MIAMI — The posts proliferated on election night before anything remotely definitive was known about the results of the presidential race. “Robado,” they falsely repeated again and again in Spanish: President Trump was being robbed of a victory. He had won Arizona. George Soros was funding violent “antifa riots.”
The baseless social media messages to Latinos trying to delegitimize the election and the results for Joseph R. Biden Jr. circulated online on Tuesday night and into Wednesday, part of a disinformation campaign to undermine Latino confidence in the vote as it unfolded.
Ahead of Election Day, false news in Spanish tried to turn Latinos against Black Lives Matter and tie Mr. Biden to socialism, tactics that experts said could depress the Hispanic vote. Now that voting is complete, the rampant falsehoods have only garnered larger audiences — including among immigrants less familiar with the institutions of American democracy. The gist of the falsehoods is that the election is “rigged” against Mr. Trump.
“These misinformation narratives are helping plunge the country further into chaos and confusion,” said Fadi Quran, a director at Avaaz, a nonprofit that tracks disinformation. He called the disinformation campaigns a “democratic emergency.” “The most vulnerable communities in the country are paying the highest price,” he said.
For weeks, officials and election security experts braced for what was widely expected to be an election marred by hacking and misinformation. They zeroed in on familiar adversaries in Russia, which weeks earlier had been caught hiring people in Mexico and Venezuela to push out Instagram and Facebook content.
The officials and researchers worried about interference from Iran after Iranians posing as members of the far-right Proud Boys group threatened Democrats not to vote. The Justice Department on Wednesday announced a takedown of dozens of Iranian propaganda sites targeting Americans. And Microsoft and United States Cyber Command separately took aim at Russian cybercriminals’ hacking infrastructure in an effort to stave off the kinds of ransomware attacks that could freeze up election systems.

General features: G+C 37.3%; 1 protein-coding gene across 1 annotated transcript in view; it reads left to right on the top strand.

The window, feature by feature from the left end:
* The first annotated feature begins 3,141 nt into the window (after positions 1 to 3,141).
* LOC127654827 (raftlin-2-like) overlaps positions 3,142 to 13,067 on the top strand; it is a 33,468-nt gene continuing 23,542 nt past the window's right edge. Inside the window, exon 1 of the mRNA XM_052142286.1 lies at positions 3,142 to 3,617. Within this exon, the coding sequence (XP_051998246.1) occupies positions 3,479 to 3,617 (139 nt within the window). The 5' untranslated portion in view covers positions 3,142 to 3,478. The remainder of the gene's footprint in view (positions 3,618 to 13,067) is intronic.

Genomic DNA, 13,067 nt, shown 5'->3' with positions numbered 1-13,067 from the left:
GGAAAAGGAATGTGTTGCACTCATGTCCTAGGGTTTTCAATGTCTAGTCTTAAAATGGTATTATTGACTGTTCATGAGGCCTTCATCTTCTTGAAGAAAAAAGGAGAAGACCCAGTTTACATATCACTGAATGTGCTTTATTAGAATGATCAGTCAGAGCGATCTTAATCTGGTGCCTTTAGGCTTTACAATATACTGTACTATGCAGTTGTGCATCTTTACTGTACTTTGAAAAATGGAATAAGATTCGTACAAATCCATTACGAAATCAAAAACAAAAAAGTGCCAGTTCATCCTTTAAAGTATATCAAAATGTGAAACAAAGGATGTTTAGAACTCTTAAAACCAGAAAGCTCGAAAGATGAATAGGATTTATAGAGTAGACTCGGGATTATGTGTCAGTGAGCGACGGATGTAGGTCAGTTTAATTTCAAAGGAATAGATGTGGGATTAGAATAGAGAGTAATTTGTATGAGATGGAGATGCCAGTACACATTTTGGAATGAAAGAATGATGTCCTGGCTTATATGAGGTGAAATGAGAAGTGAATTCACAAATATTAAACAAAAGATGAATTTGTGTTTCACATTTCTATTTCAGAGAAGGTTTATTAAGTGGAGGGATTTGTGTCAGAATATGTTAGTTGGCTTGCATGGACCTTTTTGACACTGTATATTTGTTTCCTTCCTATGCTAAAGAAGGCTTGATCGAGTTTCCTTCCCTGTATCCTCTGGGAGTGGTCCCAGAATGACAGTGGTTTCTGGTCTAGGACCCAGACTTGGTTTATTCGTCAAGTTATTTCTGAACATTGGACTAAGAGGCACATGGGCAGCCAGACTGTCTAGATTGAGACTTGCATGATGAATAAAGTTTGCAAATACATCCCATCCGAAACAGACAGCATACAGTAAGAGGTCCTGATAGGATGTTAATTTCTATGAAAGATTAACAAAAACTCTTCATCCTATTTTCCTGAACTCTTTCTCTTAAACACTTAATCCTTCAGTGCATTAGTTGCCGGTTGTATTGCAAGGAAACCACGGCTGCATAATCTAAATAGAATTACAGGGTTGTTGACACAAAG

But on Tuesday, they breathed a sigh of relief as Election Day passed relatively unscathed. It was, one administration official said, just another Tuesday on the internet.
Yet 24 hours later, it appeared Facebook and Twitter might have overlooked the deluge of disinformation targeting Spanish-speaking Americans. Spanish-language accounts with huge followings falsely said that Mr. Trump had secured an early victory, that social media was censoring his win and that Mr. Biden was cheating.
Twitter accounts with large followings pushed a debunked conspiracy theory, adopted by some prominent American conservatives, that election workers in Maricopa County, Ariz., had given Trump voters pens that could not be detected by ballot scanners. Others claimed that armed protesters funded by the billionaire Mr. Soros were taking over the U.S. Capitol.
By Wednesday, disinformation experts like Mr. Quran likened the flood of Spanish-language disinformation to an emergency and called on social media platforms to retroactively inform anyone who engaged with the content that the claims were false.
The reach of the disinformation is vast. In just 24 hours, Spanish-language disinformation was generating traffic that eclipsed even the interference campaign by the Kremlin-backed Russian Internet Research Agency four years ago.
On Facebook, a video posted to a seven-month-old Colombian account called Mr. Capacho en Vivo, with 40,000 followers, accused Twitter of censoring Mr. Trump’s victory and had already been viewed more than 500,000 times — far more traffic than Russian trolls generated with fake Black Lives Matter ads ahead of the 2016 election.